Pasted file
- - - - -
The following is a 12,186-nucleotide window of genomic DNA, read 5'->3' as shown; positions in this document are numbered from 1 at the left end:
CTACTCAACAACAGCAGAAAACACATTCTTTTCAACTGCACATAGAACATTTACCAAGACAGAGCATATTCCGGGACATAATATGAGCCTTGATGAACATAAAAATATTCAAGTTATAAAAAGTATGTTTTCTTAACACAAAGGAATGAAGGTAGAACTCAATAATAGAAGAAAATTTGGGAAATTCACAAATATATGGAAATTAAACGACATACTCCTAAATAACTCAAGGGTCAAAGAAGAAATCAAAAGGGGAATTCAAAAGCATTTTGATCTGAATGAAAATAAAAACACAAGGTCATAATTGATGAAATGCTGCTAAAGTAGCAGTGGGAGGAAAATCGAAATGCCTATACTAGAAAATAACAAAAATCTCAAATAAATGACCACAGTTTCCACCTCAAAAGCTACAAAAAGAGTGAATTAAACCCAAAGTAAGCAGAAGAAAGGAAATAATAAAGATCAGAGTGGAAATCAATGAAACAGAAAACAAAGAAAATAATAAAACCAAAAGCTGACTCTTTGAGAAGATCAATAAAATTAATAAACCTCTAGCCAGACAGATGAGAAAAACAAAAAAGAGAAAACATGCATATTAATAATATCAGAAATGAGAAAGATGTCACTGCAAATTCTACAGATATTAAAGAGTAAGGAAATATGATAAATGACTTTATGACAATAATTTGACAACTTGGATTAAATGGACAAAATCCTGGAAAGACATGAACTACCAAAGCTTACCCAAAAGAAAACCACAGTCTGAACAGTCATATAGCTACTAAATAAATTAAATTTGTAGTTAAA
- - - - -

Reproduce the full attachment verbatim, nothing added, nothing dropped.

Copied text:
The following is a 12,186-nucleotide window of genomic DNA, read 5'->3' as shown; positions in this document are numbered from 1 at the left end:
CTACTCAACAACAGCAGAAAACACATTCTTTTCAACTGCACATAGAACATTTACCAAGACAGAGCATATTCCGGGACATAATATGAGCCTTGATGAACATAAAAATATTCAAGTTATAAAAAGTATGTTTTCTTAACACAAAGGAATGAAGGTAGAACTCAATAATAGAAGAAAATTTGGGAAATTCACAAATATATGGAAATTAAACGACATACTCCTAAATAACTCAAGGGTCAAAGAAGAAATCAAAAGGGGAATTCAAAAGCATTTTGATCTGAATGAAAATAAAAACACAAGGTCATAATTGATGAAATGCTGCTAAAGTAGCAGTGGGAGGAAAATCGAAATGCCTATACTAGAAAATAACAAAAATCTCAAATAAATGACCACAGTTTCCACCTCAAAAGCTACAAAAAGAGTGAATTAAACCCAAAGTAAGCAGAAGAAAGGAAATAATAAAGATCAGAGTGGAAATCAATGAAACAGAAAACAAAGAAAATAATAAAACCAAAAGCTGACTCTTTGAGAAGATCAATAAAATTAATAAACCTCTAGCCAGACAGATGAGAAAAACAAAAAAGAGAAAACATGCATATTAATAATATCAGAAATGAGAAAGATGTCACTGCAAATTCTACAGATATTAAAGAGTAAGGAAATATGATAAATGACTTTATGACAATAATTTGACAACTTGGATTAAATGGACAAAATCCTGGAAAGACATGAACTACCAAAGCTTACCCAAAAGAAAACCACAGTCTGAACAGTCATATAGCTACTAAATAAATTAAATTTGTAGTTAAA